During the proceedings, there was an open session hosted by PEN about the issue of defamation of religion basically saying that freedom of expression should include the freedom to criticize religion. Among the speakers was Tariq Ramadan. He spoke at length about "the West," "Western values" and so on. I was amazed at how most Muslim speakers inevitably bring the larger debate down to the lowest common denominator, which is the victimhood status for Muslims in the West.

Adding fuel to fire was the Pakistani Ambassador who is a spokesperson for the OIC (Organization of Islamic Conference). The Ambassador said that this panel was useless and he ranted for 5 minutes (way over time) about how Muslims are victimized and harassed in the West. At this point I put my hand up and told both of them off. The Ambassador got up and left the room when I started to speak.

FP: What did you say exactly?

Raza: This is what I said:

I am a Canadian of Pakistani origin and I’d like to totally rebut what the Honorable Ambassador has said. I have lived in the West for 25 years and I don’t know where he has been living, but I think Muslims have more freedom in the West than they have ever had in many Muslim lands.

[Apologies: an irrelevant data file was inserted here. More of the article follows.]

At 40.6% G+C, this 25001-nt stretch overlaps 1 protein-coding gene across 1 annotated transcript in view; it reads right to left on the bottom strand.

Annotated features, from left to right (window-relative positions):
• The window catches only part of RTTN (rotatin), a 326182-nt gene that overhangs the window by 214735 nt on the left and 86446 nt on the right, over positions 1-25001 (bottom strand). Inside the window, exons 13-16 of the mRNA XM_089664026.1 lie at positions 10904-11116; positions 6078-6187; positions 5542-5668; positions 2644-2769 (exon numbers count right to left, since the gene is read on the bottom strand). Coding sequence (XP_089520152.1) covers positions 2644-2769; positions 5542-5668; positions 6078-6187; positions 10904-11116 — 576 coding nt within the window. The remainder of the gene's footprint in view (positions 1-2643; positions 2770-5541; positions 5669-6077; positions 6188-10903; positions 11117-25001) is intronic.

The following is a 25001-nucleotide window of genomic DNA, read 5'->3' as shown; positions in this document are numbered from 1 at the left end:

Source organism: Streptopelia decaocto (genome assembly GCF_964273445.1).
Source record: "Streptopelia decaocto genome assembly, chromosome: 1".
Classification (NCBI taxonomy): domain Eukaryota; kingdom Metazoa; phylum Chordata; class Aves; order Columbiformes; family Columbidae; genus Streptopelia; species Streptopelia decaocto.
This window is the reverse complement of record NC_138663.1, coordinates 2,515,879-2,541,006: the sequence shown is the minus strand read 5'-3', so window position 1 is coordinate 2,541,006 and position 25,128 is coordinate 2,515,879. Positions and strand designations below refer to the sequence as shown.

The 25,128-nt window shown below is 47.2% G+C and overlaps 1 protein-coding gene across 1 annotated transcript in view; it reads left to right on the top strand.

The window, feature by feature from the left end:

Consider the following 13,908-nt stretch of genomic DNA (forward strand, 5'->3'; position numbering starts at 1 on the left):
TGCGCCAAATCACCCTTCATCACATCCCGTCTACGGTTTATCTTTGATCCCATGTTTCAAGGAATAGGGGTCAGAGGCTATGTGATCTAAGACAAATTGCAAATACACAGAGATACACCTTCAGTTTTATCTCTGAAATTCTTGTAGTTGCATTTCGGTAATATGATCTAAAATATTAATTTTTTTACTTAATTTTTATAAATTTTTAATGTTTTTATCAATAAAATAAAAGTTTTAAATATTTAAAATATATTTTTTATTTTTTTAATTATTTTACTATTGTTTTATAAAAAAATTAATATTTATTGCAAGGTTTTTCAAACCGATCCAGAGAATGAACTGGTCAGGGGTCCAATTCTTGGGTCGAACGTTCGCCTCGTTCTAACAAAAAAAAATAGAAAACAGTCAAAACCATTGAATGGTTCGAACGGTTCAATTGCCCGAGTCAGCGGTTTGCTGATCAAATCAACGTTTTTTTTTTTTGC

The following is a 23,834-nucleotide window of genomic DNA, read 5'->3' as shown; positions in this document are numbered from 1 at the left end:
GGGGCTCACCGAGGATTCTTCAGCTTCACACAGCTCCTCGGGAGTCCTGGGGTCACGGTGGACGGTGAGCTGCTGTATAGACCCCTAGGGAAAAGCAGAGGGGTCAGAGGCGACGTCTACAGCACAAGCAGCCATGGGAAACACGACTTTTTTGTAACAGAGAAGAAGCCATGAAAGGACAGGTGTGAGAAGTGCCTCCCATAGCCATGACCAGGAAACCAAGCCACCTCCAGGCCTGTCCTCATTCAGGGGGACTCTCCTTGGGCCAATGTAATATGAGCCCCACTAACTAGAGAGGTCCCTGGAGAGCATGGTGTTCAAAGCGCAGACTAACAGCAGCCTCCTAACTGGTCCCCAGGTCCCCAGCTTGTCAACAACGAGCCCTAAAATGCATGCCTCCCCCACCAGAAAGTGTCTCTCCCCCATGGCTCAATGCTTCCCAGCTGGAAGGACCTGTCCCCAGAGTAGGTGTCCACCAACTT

When you talk about interfaith dialogue, there in absolutely no intra-faith dialogue going on between Muslim communities. Dialogue is a two way street, Mr. Ambassador. Sir, I am responding to what you said, so it is rather rude of you to get up and leave. However, I will say that for the rest of the audience here that this is absolutely unacceptable.  And freedom of speech is the most important human right we have. And I totally support freedom of expression, even if it is against my faith. When he speaks about Geert Wilders, Geert Wilders has the absolute freedom to say exactly what he wants. It does not affect me personally and neither does it harm my faith.